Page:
6. The 2016 Butte Bouldering Bash, near Butte Montana. This year Kyle and I attended the BBB in central Montana. I have been keen to visit the boulders of the Batholith for some time, and so Kyle and I timed our fall trip to coincide with the BBB so we could do some climbing and meet up with the locals. The rock of the Batholith is a brown-to-grey compact granite, and though many of the boulders are on the small side in some areas, the climbing is of a pleasantly technical 'tic-tac' style (which I really love). We spend a lot of time talking to Patrick and Tom (the organisers of the BBB who do a fantastic job), and were lucky to meet Erik Christensen (the Montana bouldering guidebook author) as well. I'm looking forward to bouldering more in Montana this year, I think there is a lot of fantastic bouldering to be done there! Read about the 2016 BBB HERE and HERE. Kudos if you can spot Trent and Kyle in the latter blog post.
7. Frank Slide! I had a fantastic time climbing at Frank Slide again this year! Once again, the Slide has provided me with not only a great climbing experience, but has also continued to produce new problems at an astounding rate. I managed to climb many great problems at The Slide this year, including the aesthetic Old Man And The Sea (V3, FA), The Oracle (V4), Beautiful Struggle (V4, which was also repeated by Shelley and Jonas), Mark Derksen's Force of Will (V6/7), The Gifts of Life (V5, FA), the funky Black Slot Arete (V4), and the weird but satisfying Alberta Meat Market (V4). Of the 40 first ascents I made this year, the vast majority were at Frank Slide. Although I failed on most of the harder lines I tried, 2017 is another year!
8. The Karage Crew and the Frank Slide Locals! Bouldering is less fun if there are no fun people to climb with. Luckily, that isn't a problem here! Though the local community isn't huge, it is composed of great people. So, I sincerely salute all of the Karage Crew, including (and especially) Kyle, Jonas, and Mark D. "Training" is more fun when more people are in the Karage. I also need to extend my sincere thanks to all the Frank Slide "Locals" (i.e. all the people who regularly show up at the Slide, and generally make it an exciting place), including Kyle, Jonas, Dan A., Josh B., Mark D., Mark G., Morgan D., and Davin (the newest addition to the Slide Posse). From building patios, to cleaning lines, to shuffling rocks, to finding new problems, to spotting and being psyched, the Frank Slide locals are a great group of people. More and more people are coming down to (or up to, or over to) the Slide every year, so here's to meeting more people in 2017!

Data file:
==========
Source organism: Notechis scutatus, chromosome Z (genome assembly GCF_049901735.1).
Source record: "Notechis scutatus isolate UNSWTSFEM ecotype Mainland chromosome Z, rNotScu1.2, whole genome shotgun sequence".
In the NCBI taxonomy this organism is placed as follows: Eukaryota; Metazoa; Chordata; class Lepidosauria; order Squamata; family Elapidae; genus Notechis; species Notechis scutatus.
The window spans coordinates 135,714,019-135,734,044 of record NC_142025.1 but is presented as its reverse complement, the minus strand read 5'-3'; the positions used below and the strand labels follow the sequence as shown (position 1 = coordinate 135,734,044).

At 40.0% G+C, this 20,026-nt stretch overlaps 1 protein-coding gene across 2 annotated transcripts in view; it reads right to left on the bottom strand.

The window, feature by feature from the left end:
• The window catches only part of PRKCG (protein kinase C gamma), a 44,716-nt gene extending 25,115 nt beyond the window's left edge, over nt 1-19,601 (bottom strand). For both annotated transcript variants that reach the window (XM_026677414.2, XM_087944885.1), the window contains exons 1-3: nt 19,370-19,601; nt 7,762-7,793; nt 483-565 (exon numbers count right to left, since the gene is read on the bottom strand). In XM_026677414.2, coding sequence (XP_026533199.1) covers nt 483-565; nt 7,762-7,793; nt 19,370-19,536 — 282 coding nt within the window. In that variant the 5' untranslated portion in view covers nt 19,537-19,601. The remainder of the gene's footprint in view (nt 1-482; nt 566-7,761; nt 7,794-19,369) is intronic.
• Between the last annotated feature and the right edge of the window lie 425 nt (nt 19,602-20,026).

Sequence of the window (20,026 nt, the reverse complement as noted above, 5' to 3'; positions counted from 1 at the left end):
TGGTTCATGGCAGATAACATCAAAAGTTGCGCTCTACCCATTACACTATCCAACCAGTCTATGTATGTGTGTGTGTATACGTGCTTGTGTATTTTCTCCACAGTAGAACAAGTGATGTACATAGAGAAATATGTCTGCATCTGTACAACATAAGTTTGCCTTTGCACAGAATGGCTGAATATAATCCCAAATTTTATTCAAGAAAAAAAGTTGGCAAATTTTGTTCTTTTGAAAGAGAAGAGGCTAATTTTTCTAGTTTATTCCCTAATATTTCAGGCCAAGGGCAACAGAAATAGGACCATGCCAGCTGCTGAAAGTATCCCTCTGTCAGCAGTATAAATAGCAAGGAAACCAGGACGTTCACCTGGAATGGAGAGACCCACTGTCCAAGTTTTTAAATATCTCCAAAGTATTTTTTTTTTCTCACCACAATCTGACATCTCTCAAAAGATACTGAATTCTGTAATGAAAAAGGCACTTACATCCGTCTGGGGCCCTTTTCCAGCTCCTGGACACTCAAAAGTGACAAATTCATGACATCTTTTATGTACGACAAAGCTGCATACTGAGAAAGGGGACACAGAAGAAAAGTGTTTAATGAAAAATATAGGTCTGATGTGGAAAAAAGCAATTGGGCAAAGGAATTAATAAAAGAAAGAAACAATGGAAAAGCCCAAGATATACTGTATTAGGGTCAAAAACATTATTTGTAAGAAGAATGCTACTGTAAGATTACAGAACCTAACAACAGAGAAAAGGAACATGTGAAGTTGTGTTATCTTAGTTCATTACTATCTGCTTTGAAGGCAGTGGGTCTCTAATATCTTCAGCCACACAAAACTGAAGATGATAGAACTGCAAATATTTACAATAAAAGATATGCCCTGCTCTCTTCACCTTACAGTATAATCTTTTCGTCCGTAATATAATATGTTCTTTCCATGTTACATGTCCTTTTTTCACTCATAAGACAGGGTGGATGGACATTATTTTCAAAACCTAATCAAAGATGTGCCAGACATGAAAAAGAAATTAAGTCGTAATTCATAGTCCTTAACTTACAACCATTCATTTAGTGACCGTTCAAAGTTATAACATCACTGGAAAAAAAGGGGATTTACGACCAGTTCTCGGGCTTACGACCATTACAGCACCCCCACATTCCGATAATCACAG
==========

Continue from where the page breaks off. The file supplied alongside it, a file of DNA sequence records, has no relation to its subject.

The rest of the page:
9. All the Frank Slide problems that haven't gone... yet. There is always something new going on in The Slide. Despite all the effort that Josh has continued to put in at The Slide (as he single-handedly writes a new chapter in Alberta Bouldering History), three problems have yet to be sent; The Sunny Corner project (which is amazing and will be one of the hardest problems in Canada when it goes; Josh Bylsma has been sieging it, so its ascent is likely someday), the Baby Jesus Sit project (a savage and temperamental line that refuses to be climbed), and The Length project (which I'm certain will be wrapped up this year). I wish I could send one of these lines, but I suspect that my double-digit days are behind me. Don't worry, though... I've got several lines on my own project list!
10. Those climbers who are excited to climb! It's always fantastic to see excitement and dedication in other climbers. Whether it is a new climber nursing their first flapper, or the world's best athletes trying some of the planet's hardest lines, I can relate to both. When I see a video of someone crimping their way up a pane of granite, or swinging though a hueco-filled roof, I can feel the chalk on my hands and the momentary weightlessness of well-coordinated movement. I would like to single out Adam Ondra for his send of The Dawn Wall (huge props!), Nalle Hukkataival for finally completing his project, my friend Sean McColl for nailing down the IFSC Combined Championship, Josh B. for persevering on the Sunny Corner Project, and to Kyle for showing me yet again how easy V7 dynos can look. Adventure is not dead, and there are always new horizons to find!
So what does 2017 hold for me? I'm looking forward to some exciting trips (Hueco Tanks (at last!) in February, Boulderfields in June, maybe Montana in the spring (and again in the fall?), hopefully I'll get to Spiral Tunnels too...), and a lot of exploring and climbing at Frank Slide. I'm hoping to start putting together a Frank Slide guidebook this year, and I'm looking forward to that. Regardless of what happens, it will be a lot of fun, so I'll see you in 2017!